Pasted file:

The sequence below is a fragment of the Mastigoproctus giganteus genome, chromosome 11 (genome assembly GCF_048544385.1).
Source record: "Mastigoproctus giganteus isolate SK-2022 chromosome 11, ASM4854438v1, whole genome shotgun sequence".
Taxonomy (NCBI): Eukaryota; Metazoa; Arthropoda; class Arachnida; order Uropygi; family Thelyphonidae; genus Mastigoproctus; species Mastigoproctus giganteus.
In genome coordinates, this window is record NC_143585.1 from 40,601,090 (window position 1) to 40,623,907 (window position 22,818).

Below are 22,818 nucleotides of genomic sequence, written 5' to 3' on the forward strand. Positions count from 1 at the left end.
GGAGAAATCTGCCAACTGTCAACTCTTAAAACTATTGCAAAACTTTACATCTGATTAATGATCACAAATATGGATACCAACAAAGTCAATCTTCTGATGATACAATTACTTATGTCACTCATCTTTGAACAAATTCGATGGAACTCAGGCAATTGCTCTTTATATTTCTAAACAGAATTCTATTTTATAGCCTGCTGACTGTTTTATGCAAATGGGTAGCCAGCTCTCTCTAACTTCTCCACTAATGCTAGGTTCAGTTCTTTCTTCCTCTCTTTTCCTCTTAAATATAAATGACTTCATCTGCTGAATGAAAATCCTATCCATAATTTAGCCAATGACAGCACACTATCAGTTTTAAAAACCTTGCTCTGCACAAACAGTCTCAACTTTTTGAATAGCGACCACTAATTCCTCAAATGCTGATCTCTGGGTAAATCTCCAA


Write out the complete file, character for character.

The sequence below is a fragment of the Mastigoproctus giganteus genome, chromosome 11 (genome assembly GCF_048544385.1).
Source record: "Mastigoproctus giganteus isolate SK-2022 chromosome 11, ASM4854438v1, whole genome shotgun sequence".
Taxonomy (NCBI): Eukaryota; Metazoa; Arthropoda; class Arachnida; order Uropygi; family Thelyphonidae; genus Mastigoproctus; species Mastigoproctus giganteus.
In genome coordinates, this window is record NC_143585.1 from 40,601,090 (window position 1) to 40,623,907 (window position 22,818).

Below are 22,818 nucleotides of genomic sequence, written 5' to 3' on the forward strand. Positions count from 1 at the left end.
GGAGAAATCTGCCAACTGTCAACTCTTAAAACTATTGCAAAACTTTACATCTGATTAATGATCACAAATATGGATACCAACAAAGTCAATCTTCTGATGATACAATTACTTATGTCACTCATCTTTGAACAAATTCGATGGAACTCAGGCAATTGCTCTTTATATTTCTAAACAGAATTCTATTTTATAGCCTGCTGACTGTTTTATGCAAATGGGTAGCCAGCTCTCTCTAACTTCTCCACTAATGCTAGGTTCAGTTCTTTCTTCCTCTCTTTTCCTCTTAAATATAAATGACTTCATCTGCTGAATGAAAATCCTATCCATAATTTAGCCAATGACAGCACACTATCAGTTTTAAAAACCTTGCTCTGCACAAACAGTCTCAACTTTTTGAATAGCGACCACTAATTCCTCAAATGCTGATCTCTGGGTAAATCTCCAA